The chancellor, George Osborne, addressed the commons yesterday to outline the Conservative Government's Autumn Statement. The chancellor revealed the state of the UK’s financial security, and set out proposals for what many will regard as the Conservative manifesto, into what is likely to be a fiercely contested election year.
Just as the Labour party chose to set out their own election policy with the mansion tax spearheading their plan to tackle the property market, Osborne has finally heeded calls from the mortgage and property sector for stamp duty tax reform. Within his statement the chancellor confirmed that from midnight the tax would not be applied to any property purchase under £125,000, then a 2 per cent charge would be levied against the portion between £125,000 and £250,000, 5 per cent would be charged on properties to £925,000, 10 per cent up to £1.5m and finally 12 per cent on any property valued higher than £1.5m.
The move has been both praised and questioned by market experts. While the move will certainly benefit buyers previously priced out from buying a home above £250,000, due to the 3 per cent levy charged for the entire purchase value, some economic commentators have suggested the move will exasperate the situation in London further.
A property economist for Capital Economics, Matthew Pointon, suggested that the move will spur further price inflation in the capital: “If anything I think this will add to the steam in London. You have the increase in prices, sentiment will improve and transaction constraints will be eased as well. Vendors will know that buyers have made that saving on the stamp duty and will seek to take advantage of that by raising their asking price.”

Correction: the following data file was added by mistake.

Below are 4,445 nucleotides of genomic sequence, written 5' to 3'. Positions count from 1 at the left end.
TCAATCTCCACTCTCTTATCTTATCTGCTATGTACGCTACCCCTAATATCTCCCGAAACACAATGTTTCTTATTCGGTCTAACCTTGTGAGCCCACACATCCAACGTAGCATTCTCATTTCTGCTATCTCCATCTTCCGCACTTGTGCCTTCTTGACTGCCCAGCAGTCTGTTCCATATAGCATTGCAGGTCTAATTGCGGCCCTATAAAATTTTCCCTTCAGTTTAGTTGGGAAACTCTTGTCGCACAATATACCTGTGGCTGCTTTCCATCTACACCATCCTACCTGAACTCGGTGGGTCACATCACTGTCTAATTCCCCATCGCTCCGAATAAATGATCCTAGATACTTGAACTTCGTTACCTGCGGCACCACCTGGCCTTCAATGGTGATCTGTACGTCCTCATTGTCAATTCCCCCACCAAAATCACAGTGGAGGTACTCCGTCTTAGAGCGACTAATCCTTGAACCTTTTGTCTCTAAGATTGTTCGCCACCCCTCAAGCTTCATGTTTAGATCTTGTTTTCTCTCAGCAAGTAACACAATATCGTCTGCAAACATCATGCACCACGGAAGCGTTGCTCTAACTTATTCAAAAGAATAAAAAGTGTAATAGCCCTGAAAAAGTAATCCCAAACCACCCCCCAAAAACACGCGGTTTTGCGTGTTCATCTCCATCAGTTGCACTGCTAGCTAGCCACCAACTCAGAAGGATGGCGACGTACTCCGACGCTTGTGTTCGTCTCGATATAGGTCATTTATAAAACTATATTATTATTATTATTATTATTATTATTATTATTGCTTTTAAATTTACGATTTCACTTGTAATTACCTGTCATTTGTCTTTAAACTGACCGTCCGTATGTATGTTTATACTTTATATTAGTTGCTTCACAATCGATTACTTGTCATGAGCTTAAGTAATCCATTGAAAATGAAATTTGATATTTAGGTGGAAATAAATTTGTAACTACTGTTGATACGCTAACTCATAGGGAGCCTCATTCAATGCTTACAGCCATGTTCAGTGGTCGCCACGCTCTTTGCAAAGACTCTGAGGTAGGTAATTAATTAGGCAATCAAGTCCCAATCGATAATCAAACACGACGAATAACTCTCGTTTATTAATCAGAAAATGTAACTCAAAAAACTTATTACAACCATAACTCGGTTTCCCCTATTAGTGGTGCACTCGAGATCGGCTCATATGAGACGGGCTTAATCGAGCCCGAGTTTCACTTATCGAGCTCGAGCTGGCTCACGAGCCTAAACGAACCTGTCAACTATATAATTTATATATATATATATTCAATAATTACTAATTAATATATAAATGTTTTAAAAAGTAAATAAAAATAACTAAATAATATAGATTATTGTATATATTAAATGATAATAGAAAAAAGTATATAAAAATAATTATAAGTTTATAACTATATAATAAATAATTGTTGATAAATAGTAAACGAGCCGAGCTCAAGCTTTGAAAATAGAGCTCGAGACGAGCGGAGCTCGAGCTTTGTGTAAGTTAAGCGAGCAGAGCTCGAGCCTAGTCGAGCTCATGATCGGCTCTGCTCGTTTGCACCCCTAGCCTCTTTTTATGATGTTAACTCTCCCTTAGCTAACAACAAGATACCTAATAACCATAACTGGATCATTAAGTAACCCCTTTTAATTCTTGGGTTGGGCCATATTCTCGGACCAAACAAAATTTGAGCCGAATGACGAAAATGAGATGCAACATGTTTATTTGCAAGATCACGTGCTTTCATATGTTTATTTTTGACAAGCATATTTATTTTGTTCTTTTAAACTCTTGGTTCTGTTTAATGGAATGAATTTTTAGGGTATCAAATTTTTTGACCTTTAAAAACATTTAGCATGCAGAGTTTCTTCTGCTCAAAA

Mr Osborne noted that borrowing levels were likely to be higher than previously predicted, but he suggested that the UK would be “into the black” by 2019/20. He also introduced a revision to health care spending in the UK, with a further £2bn to be spent to support health services, and VAT for hospices and air ambulances to be refunded.
Alongside the recent downward slide on the price of fuel, the chancellor has outlined the plan to freeze fuel duty charges, and has pledged a focus on supporting businesses throughout the UK. As the Christmas period draws near, it is likely to again to be the case that online businesses see a further uplift in profits, while their high street counterparts struggle to compete. To tackle this long standing issue, Osborne has elected to review business rates for high street stores, to assist them in battling with internet retailers.
Labour chose to remind the chancellor that he had not managed to hit the Government’s target, as outlined in the 2010 election campaign, to balance the UK economy. The shadow chancellor, Ed Balls said, in relation to the chancellor, “He is going to carry on missing his deficit target for year after year.” He also suggested that the chancellor had not addressed growing concerns with the nation’s wages and living standards, claiming that there is a “cost of living crisis” currently affecting the UK.
Mr Osborne responded to say that “The deficit is falling this year and every year”, but did curtail this statement by admitting that the global economy is still a major concern.
Article By: Simon Butler, Senior Mortgage Consultant at Contractor Mortgages Made Easy
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